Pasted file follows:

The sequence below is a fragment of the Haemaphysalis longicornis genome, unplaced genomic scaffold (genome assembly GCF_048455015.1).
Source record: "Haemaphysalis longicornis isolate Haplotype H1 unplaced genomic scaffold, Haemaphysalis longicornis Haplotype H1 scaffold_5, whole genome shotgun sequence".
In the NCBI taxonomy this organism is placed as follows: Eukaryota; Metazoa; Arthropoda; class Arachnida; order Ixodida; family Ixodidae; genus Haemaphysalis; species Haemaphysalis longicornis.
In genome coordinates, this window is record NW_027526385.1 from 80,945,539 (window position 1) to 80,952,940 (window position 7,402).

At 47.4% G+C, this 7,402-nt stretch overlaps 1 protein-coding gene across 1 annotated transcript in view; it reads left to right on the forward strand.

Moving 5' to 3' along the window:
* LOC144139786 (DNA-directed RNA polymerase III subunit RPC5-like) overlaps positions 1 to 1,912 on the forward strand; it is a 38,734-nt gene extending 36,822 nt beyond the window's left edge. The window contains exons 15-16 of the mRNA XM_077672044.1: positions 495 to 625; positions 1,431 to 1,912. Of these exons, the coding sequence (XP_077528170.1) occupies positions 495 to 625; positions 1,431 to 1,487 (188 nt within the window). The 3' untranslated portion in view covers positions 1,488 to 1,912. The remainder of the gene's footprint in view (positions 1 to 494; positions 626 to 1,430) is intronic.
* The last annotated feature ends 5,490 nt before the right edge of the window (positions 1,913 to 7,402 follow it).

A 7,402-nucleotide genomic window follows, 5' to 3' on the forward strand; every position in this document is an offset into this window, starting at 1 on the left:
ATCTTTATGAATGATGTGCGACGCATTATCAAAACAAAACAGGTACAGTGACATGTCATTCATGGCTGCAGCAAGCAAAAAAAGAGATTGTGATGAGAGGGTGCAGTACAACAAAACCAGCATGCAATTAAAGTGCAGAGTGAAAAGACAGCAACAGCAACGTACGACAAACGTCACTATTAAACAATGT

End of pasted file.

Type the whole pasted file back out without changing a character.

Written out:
The sequence below is a fragment of the Haemaphysalis longicornis genome, unplaced genomic scaffold (genome assembly GCF_048455015.1).
Source record: "Haemaphysalis longicornis isolate Haplotype H1 unplaced genomic scaffold, Haemaphysalis longicornis Haplotype H1 scaffold_5, whole genome shotgun sequence".
In the NCBI taxonomy this organism is placed as follows: Eukaryota; Metazoa; Arthropoda; class Arachnida; order Ixodida; family Ixodidae; genus Haemaphysalis; species Haemaphysalis longicornis.
In genome coordinates, this window is record NW_027526385.1 from 80,945,539 (window position 1) to 80,952,940 (window position 7,402).

At 47.4% G+C, this 7,402-nt stretch overlaps 1 protein-coding gene across 1 annotated transcript in view; it reads left to right on the forward strand.

Moving 5' to 3' along the window:
* LOC144139786 (DNA-directed RNA polymerase III subunit RPC5-like) overlaps positions 1 to 1,912 on the forward strand; it is a 38,734-nt gene extending 36,822 nt beyond the window's left edge. The window contains exons 15-16 of the mRNA XM_077672044.1: positions 495 to 625; positions 1,431 to 1,912. Of these exons, the coding sequence (XP_077528170.1) occupies positions 495 to 625; positions 1,431 to 1,487 (188 nt within the window). The 3' untranslated portion in view covers positions 1,488 to 1,912. The remainder of the gene's footprint in view (positions 1 to 494; positions 626 to 1,430) is intronic.
* The last annotated feature ends 5,490 nt before the right edge of the window (positions 1,913 to 7,402 follow it).

A 7,402-nucleotide genomic window follows, 5' to 3' on the forward strand; every position in this document is an offset into this window, starting at 1 on the left:
ATCTTTATGAATGATGTGCGACGCATTATCAAAACAAAACAGGTACAGTGACATGTCATTCATGGCTGCAGCAAGCAAAAAAAGAGATTGTGATGAGAGGGTGCAGTACAACAAAACCAGCATGCAATTAAAGTGCAGAGTGAAAAGACAGCAACAGCAACGTACGACAAACGTCACTATTAAACAATGT